Former Army sergeant Brian Hartigan will soon realise his goal of opening a "veteran drop-in centre".
"As a veteran myself, I had this dream - some would call it a pipe dream - for nearly two years, but had to shelve the idea when it reached a 'put-up-or-shut-up' level of discussions with fellow veterans," Mr Hartigan, 57, said.
"Then, out of the blue, Soldier On came along, seemingly open to ideas, and a marriage made in heaven very quickly emerged."
The old Kiama Ambulance Station on Terralong Street is about to get a new lease of life after being vacant for a couple of years.
I'm a veteran opening this centre for myself and for other veterans, on a build-it-and-they-will-come philosophy.
The new military veteran help centre run by Kiama resident Mr Hartigan will co-occupy the premises with the Kiama and District Business Chamber.
Mr Hartigan, in partnership with national military veteran charity Soldier On, expects to open the Kiama Veteran H.E.L.P. Centre this month.
Soldier On is a national contemporary veteran charity, established in 2012.
H.E.L.P. is a Soldier On acronym, meaning 'Health and well-being, Employment services, Learning and Participation'.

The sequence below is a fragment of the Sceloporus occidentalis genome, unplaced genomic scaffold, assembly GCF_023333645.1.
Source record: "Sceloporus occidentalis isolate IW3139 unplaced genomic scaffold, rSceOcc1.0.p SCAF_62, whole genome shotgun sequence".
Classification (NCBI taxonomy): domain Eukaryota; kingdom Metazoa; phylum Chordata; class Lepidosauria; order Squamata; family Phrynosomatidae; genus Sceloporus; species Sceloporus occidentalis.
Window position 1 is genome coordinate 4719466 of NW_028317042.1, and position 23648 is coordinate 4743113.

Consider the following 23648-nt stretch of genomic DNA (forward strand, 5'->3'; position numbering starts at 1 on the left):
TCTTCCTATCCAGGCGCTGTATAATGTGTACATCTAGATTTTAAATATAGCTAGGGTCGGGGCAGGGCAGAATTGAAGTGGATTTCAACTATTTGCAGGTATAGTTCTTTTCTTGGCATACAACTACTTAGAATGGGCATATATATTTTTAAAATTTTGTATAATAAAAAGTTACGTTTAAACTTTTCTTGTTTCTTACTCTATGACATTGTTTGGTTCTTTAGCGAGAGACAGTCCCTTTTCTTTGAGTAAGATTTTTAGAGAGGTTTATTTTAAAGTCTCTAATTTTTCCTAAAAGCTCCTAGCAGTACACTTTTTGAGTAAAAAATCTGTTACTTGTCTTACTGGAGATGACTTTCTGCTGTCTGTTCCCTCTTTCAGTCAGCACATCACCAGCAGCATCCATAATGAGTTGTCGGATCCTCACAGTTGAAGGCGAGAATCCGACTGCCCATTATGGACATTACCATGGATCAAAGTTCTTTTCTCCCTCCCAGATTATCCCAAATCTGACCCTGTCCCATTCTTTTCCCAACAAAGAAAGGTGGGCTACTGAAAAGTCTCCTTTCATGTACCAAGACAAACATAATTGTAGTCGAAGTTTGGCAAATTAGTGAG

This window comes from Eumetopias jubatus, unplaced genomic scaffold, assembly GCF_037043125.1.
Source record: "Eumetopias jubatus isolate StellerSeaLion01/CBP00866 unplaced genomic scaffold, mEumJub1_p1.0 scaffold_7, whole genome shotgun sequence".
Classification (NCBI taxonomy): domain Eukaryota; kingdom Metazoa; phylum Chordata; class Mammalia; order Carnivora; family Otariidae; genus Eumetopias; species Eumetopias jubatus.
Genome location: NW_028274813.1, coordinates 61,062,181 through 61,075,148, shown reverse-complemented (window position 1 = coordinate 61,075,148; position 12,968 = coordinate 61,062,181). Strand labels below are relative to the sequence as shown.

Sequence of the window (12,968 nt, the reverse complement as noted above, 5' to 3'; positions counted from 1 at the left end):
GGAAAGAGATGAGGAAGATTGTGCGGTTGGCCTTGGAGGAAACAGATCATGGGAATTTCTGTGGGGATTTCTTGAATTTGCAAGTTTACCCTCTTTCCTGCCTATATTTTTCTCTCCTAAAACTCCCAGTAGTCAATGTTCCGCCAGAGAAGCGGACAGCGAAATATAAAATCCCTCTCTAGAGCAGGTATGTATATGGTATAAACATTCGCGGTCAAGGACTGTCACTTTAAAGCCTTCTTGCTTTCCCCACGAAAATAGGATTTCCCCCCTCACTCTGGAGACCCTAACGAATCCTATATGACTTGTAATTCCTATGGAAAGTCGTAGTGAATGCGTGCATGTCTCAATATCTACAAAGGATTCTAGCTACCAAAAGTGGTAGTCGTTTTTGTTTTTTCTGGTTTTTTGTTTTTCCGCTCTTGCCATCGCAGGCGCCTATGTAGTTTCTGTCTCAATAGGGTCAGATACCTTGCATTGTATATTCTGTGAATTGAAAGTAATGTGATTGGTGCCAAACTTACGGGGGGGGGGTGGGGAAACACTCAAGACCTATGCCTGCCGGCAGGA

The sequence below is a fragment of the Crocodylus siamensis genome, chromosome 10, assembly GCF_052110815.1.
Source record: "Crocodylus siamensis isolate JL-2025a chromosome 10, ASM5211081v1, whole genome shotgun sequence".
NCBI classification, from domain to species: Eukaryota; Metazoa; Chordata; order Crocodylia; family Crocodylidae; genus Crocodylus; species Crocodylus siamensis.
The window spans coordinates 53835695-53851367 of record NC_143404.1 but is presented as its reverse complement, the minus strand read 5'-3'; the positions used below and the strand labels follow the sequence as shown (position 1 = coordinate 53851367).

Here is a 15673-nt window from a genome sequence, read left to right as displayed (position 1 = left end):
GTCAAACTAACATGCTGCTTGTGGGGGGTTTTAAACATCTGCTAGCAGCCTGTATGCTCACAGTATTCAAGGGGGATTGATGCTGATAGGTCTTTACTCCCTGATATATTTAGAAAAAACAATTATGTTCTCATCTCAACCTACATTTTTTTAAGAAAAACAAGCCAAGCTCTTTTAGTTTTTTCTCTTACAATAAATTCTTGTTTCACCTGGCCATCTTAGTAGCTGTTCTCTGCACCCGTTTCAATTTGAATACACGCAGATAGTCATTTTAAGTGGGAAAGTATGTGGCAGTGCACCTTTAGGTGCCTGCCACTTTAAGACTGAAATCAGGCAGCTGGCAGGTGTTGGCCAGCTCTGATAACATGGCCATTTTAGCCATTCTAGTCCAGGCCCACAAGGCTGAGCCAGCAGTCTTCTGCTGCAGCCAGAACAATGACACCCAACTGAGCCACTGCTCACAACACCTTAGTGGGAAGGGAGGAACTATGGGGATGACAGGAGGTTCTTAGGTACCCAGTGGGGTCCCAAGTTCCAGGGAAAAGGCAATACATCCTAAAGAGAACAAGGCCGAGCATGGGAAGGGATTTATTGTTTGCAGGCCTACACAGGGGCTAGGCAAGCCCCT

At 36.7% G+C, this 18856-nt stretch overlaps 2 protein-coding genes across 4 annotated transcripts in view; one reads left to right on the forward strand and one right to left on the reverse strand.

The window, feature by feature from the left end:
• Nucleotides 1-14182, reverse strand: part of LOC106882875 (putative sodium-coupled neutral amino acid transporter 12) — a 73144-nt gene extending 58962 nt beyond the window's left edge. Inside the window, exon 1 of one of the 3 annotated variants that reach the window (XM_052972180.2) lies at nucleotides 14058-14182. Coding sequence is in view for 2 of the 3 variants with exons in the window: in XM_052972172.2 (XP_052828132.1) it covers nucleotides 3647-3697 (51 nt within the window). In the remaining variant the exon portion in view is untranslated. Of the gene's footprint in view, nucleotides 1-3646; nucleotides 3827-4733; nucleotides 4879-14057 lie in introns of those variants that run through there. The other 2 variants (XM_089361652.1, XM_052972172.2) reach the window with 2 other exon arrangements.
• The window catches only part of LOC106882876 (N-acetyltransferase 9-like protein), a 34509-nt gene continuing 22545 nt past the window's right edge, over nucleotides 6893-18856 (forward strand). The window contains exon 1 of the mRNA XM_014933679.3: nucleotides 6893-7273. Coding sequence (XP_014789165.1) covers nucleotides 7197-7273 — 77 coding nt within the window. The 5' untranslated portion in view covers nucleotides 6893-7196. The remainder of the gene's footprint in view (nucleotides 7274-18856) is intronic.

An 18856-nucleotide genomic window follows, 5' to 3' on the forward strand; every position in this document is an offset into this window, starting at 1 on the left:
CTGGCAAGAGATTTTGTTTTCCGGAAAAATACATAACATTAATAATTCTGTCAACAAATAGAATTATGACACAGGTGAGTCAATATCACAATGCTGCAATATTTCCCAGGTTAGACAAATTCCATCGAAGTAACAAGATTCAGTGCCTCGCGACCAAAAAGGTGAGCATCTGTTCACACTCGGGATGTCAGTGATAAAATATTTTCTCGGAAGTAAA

When operating, Mr Hartigan plans to use years of experience as a military journalist to full advantage for the Kiama centre, and for the veterans he hopes to attract as participants.
He has a number of volunteers lined up to help him clean and paint the site, and discuss what activities they will run there.
"It is my great desire to pass on years of accumulated experience to others, in terms of writing, photography, web design, social media management and so on, to give veterans an artistic outlet and a soft-skills boost," he said.
"I'm a veteran opening this centre for myself and for other veterans, on a build-it-and-they-will-come philosophy.
"I know what facilities I'd like to incorporate, but I also want to hear what other veterans want to see happen here too."
Mr Hartigan said they had secured an open-ended lease through council for the building, which is earmarked as part of an eventual redevelopment into an arts precinct.
"We can have it until they're ready to knock it down," he said.
Mr Hartigan is a former Australian Army helicopter mechanic and ARMY Newspaper reporter, who served 12 years full-time and 15 years in Reserves.
He deployed to East Timor in 1999 with INTERFET.
He is a veteran with physical and mental-health injuries, runs CONTACT (a veteran-owned, military-people-focused publishing house) as a "hobby/obsession", and will run the Kiama Veteran H.E.L.P. Centre as a volunteer.
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